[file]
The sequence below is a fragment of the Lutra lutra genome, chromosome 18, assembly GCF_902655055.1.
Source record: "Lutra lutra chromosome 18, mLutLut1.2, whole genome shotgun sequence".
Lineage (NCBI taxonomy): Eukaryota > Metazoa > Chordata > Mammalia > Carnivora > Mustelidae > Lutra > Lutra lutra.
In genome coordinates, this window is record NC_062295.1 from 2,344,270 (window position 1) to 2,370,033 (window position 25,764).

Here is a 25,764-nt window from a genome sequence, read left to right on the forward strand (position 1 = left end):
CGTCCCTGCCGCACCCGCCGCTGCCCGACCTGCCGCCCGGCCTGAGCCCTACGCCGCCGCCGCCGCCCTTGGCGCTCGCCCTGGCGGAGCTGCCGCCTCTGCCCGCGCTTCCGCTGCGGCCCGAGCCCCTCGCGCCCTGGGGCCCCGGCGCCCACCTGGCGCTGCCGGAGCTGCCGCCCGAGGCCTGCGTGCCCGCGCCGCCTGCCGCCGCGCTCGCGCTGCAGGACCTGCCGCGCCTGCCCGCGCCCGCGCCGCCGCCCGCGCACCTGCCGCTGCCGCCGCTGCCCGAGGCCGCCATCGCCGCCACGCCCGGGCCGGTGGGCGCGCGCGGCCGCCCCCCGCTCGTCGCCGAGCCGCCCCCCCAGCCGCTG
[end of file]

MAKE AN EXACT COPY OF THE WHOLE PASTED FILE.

The sequence below is a fragment of the Lutra lutra genome, chromosome 18, assembly GCF_902655055.1.
Source record: "Lutra lutra chromosome 18, mLutLut1.2, whole genome shotgun sequence".
Lineage (NCBI taxonomy): Eukaryota > Metazoa > Chordata > Mammalia > Carnivora > Mustelidae > Lutra > Lutra lutra.
In genome coordinates, this window is record NC_062295.1 from 2,344,270 (window position 1) to 2,370,033 (window position 25,764).

Here is a 25,764-nt window from a genome sequence, read left to right on the forward strand (position 1 = left end):
CGTCCCTGCCGCACCCGCCGCTGCCCGACCTGCCGCCCGGCCTGAGCCCTACGCCGCCGCCGCCGCCCTTGGCGCTCGCCCTGGCGGAGCTGCCGCCTCTGCCCGCGCTTCCGCTGCGGCCCGAGCCCCTCGCGCCCTGGGGCCCCGGCGCCCACCTGGCGCTGCCGGAGCTGCCGCCCGAGGCCTGCGTGCCCGCGCCGCCTGCCGCCGCGCTCGCGCTGCAGGACCTGCCGCGCCTGCCCGCGCCCGCGCCGCCGCCCGCGCACCTGCCGCTGCCGCCGCTGCCCGAGGCCGCCATCGCCGCCACGCCCGGGCCGGTGGGCGCGCGCGGCCGCCCCCCGCTCGTCGCCGAGCCGCCCCCCCAGCCGCTG